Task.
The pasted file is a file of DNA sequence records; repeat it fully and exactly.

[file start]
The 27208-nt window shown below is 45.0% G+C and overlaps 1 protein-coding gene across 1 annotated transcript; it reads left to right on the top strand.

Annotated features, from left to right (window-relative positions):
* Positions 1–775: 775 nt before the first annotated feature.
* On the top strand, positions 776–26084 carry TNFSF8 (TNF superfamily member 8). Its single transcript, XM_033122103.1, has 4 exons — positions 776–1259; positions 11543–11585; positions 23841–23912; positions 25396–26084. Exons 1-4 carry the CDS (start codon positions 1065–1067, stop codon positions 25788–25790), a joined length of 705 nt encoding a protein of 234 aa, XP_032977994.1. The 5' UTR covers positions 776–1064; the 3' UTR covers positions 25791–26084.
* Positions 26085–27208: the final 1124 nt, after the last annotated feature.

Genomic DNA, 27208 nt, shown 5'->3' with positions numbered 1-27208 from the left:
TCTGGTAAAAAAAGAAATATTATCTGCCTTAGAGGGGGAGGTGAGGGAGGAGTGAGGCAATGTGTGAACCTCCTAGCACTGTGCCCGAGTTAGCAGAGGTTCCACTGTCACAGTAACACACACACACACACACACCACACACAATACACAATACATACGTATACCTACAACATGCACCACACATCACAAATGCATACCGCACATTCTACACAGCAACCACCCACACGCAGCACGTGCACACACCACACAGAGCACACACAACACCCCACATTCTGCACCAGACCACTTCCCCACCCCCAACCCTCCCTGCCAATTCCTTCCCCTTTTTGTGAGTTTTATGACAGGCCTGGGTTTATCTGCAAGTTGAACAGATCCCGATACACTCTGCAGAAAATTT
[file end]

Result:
The 27208-nt window shown below is 45.0% G+C and overlaps 1 protein-coding gene across 1 annotated transcript; it reads left to right on the top strand.

Annotated features, from left to right (window-relative positions):
* Positions 1–775: 775 nt before the first annotated feature.
* On the top strand, positions 776–26084 carry TNFSF8 (TNF superfamily member 8). Its single transcript, XM_033122103.1, has 4 exons — positions 776–1259; positions 11543–11585; positions 23841–23912; positions 25396–26084. Exons 1-4 carry the CDS (start codon positions 1065–1067, stop codon positions 25788–25790), a joined length of 705 nt encoding a protein of 234 aa, XP_032977994.1. The 5' UTR covers positions 776–1064; the 3' UTR covers positions 25791–26084.
* Positions 26085–27208: the final 1124 nt, after the last annotated feature.

Genomic DNA, 27208 nt, shown 5'->3' with positions numbered 1-27208 from the left:
TCTGGTAAAAAAAGAAATATTATCTGCCTTAGAGGGGGAGGTGAGGGAGGAGTGAGGCAATGTGTGAACCTCCTAGCACTGTGCCCGAGTTAGCAGAGGTTCCACTGTCACAGTAACACACACACACACACACACCACACACAATACACAATACATACGTATACCTACAACATGCACCACACATCACAAATGCATACCGCACATTCTACACAGCAACCACCCACACGCAGCACGTGCACACACCACACAGAGCACACACAACACCCCACATTCTGCACCAGACCACTTCCCCACCCCCAACCCTCCCTGCCAATTCCTTCCCCTTTTTGTGAGTTTTATGACAGGCCTGGGTTTATCTGCAAGTTGAACAGATCCCGATACACTCTGCAGAAAATTT